You'd think that after building so many custom bikes, the process might become a blur. I guess for some people, it could go that way. But we've found that when we commit to bringing someone's dream bike to life, there's a process of continual learning and a curiosity that compels us to see each build through a different lens. And that's an endlessly fascinating journey.
Jose's Prova Mostro went that way. It started with simple inspiration: a limited-edition Bamford Tag Heuer Monza timepiece in our favorite colors of blue and orange, and our favorite material, titanium. Such inspiration called for a titanium hot rod in the same vein.
Before the build started, we sent a photo of the watch to Suzanne, our expert designer in Toronto, co-founder of Velocolour, to get started on the design. Little by little, we (mostly she) worked on bringing the vision to life. Follow along below to see how Jose's Prova went from inspiration to fully built machine.
It's no secret that we hold Mark Hester of Prova in extremely high regard. We could easily put a groupset, wheels and cockpit on one of his bare frames and call it good, but this build was only just warming up. While Mark was finishing up with the frame and Suzanne was finessing the artwork, we were trying to put together a build worthy of both.
The Mostro is Prova's full-on gravel bike. It features eight fantastically finished tubes, some bent, some straight, in a simple and elegant form. Elegant, of course, in the same way the engine of a Ferrari is both jewel-like and thunderous all at the same time. Beyond its looks, the Mostro is ready for any trail you turn it towards.
Jose's Prova might look like a work of art, but it's functional. Use, abuse, then clean, and stare at it some more. Chips and dings only add to the allure. And anyway, those are easy to fix.
The Mostro frameset starts with those eight tubes, but it also includes Mark's own printed seat collar and the most beautiful seatpost in existence - in our eyes, at least. Throw in a matching silver Chris King headset, and we're into the realm of swoons and stoplight compliments.
There were really only two options: some sort of mix with Campagnolo EKAR or the SRAM Red Mullet group. Since Jose has another bike with a SRAM Red road group, we decided on that route. Not to say that Shimano's GRX group would not work, it's just a little long in the tooth, and we'll wait until the next iteration to pull that one out.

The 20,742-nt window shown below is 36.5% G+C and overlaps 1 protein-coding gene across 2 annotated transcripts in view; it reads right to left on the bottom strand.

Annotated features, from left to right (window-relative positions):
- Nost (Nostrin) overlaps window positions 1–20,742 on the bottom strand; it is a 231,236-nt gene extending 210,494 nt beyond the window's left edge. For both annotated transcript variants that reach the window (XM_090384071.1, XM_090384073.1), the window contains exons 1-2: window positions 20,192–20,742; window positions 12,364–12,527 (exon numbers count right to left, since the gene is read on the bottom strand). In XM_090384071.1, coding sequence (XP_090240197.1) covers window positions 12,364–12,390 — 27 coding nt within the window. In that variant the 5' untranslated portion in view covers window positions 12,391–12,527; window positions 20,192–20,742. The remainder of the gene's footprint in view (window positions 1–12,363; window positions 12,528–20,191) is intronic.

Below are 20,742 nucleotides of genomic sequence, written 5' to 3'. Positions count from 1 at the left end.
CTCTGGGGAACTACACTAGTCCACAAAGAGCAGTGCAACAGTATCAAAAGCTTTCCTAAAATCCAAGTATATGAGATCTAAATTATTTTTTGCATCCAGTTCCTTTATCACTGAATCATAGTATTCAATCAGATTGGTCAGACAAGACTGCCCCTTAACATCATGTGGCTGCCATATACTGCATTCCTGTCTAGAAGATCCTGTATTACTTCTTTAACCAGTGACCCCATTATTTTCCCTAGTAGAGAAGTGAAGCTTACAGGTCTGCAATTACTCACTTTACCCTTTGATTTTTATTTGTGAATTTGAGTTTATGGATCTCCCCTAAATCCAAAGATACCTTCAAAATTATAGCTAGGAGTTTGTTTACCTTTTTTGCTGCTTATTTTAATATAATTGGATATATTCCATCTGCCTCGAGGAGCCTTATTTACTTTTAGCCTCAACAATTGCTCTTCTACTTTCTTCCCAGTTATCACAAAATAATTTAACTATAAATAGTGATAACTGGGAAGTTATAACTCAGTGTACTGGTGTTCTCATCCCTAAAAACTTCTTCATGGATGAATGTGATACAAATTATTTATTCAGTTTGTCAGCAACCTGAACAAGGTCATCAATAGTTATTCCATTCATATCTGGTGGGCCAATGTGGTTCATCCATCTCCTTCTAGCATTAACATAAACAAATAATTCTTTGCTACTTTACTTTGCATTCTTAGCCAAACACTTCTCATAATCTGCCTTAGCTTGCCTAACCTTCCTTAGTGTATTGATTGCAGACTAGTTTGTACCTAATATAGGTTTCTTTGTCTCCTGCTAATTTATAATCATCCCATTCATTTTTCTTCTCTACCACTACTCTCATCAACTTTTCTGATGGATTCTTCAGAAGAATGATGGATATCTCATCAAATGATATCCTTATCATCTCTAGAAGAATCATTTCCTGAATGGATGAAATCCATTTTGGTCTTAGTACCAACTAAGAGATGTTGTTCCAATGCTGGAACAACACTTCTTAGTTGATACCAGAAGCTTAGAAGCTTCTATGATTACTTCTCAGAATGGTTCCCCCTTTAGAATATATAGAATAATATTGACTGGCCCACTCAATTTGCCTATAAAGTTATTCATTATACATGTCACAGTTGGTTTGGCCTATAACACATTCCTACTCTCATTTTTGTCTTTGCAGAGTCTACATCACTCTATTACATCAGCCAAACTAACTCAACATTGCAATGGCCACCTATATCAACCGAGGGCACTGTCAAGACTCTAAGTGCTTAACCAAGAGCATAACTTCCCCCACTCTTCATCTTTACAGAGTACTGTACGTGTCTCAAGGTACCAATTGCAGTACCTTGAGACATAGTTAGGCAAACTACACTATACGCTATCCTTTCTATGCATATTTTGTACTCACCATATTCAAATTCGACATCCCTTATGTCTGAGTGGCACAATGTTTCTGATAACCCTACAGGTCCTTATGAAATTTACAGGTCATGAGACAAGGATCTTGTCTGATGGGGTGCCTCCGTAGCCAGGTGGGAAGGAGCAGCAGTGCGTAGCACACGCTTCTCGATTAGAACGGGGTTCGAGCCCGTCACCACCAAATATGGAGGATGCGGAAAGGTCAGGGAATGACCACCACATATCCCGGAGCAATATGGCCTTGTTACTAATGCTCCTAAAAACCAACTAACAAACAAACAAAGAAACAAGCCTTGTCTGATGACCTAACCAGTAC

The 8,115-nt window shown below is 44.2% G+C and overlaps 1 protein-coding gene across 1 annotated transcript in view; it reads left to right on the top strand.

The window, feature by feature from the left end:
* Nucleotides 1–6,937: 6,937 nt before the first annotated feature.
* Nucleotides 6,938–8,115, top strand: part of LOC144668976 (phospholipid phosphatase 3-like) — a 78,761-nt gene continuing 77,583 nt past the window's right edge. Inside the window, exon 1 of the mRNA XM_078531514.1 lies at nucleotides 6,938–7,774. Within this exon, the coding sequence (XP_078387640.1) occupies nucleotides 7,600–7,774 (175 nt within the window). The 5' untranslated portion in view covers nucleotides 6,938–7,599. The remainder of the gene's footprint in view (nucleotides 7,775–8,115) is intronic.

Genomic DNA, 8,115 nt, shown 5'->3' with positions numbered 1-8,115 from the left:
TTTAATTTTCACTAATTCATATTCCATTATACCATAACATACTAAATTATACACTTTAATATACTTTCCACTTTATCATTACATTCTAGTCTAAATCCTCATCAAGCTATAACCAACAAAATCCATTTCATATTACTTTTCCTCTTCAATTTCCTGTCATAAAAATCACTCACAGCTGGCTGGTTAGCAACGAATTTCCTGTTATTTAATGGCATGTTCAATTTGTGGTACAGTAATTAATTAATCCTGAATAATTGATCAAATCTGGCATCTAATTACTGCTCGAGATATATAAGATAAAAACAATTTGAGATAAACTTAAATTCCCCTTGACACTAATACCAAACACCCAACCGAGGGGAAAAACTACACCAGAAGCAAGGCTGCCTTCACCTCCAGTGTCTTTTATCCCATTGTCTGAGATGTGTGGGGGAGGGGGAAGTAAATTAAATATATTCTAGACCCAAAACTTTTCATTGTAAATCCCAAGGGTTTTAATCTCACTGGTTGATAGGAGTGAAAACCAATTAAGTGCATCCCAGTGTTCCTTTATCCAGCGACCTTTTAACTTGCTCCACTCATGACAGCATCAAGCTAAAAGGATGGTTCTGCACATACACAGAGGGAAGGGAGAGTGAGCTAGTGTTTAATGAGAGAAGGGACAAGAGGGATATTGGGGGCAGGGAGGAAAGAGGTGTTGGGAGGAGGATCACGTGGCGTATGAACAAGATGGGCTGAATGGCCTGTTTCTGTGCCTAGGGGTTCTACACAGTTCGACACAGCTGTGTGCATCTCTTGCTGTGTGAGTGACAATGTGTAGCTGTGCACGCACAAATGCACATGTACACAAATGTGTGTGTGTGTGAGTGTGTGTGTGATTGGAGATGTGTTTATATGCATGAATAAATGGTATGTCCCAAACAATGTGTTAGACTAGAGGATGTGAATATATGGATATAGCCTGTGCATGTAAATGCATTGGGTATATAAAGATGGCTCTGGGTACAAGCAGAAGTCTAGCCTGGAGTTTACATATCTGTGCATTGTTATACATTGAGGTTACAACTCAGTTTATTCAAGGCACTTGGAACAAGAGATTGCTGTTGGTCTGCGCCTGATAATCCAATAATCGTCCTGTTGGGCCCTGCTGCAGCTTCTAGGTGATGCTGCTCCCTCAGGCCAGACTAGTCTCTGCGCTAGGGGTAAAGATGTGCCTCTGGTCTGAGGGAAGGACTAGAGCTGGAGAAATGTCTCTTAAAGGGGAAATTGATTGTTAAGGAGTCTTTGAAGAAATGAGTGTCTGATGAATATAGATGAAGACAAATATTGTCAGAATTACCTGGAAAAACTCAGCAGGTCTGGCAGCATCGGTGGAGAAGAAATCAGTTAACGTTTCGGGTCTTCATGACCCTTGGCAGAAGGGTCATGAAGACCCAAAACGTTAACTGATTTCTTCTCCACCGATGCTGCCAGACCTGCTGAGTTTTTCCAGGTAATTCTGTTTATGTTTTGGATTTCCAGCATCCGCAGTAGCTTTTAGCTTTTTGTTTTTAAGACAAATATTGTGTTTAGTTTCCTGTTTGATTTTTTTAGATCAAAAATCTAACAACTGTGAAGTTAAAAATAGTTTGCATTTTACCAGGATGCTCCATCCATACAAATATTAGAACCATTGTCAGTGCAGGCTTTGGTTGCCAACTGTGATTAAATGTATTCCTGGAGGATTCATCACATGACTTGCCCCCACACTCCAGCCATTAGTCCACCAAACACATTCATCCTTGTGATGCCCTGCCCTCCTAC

So, SRAM Red it is. But with some exceptions. At first, we spec'd the gorgeous EE Wings titanium crank mated to an SRM power meter, but unfortunately that doesn't play well with the bottom bracket design of this bike, so we pivoted to an equally trick, full SRM power meter with a Carbon Ti chainring, with a Ceramicspeed bottom bracket and pulley wheels to finish it off. Brakes came via HOPE's four-piston calipers with the British brand's rotors in silver.
We waxed the chain, of course, as there is no traditional lube in the shop anymore.
The pedals are Shimano XTR, with titanium pedal axles and ceramic bearings thrown in for good measure.
Perched on top of Prova's seatpost masterpiece is Fizik's 3D molded saddle, while up front, we utilized a custom-painted Extralite stem clamped to a Schmolke gravel bar.
Silver Sapim spokes laced to Chris King brushed silver hubs, and a de-badged ENVE G23 rim set shod with Challenge rubber. The hubs benefited from ceramic bearings, and the tires, Orange Seal sealant.
NOTES ON THE FINISH
Velocolour did an incredible job with the paint. There are so many eye-catching details all over the frame. One of our favorites is a small section of raw titanium under the seat collar that we asked Velocolour to transition from the bare titanium post to the paint.
We're so happy with the part everyone had to play in this project, from Jose's inspiration to Mark's work in building the platform and Velocolour designing the final look to our role in realizing the whole cohesive build.
Can this build be topped? We're not sure, but we'll certainly have fun trying.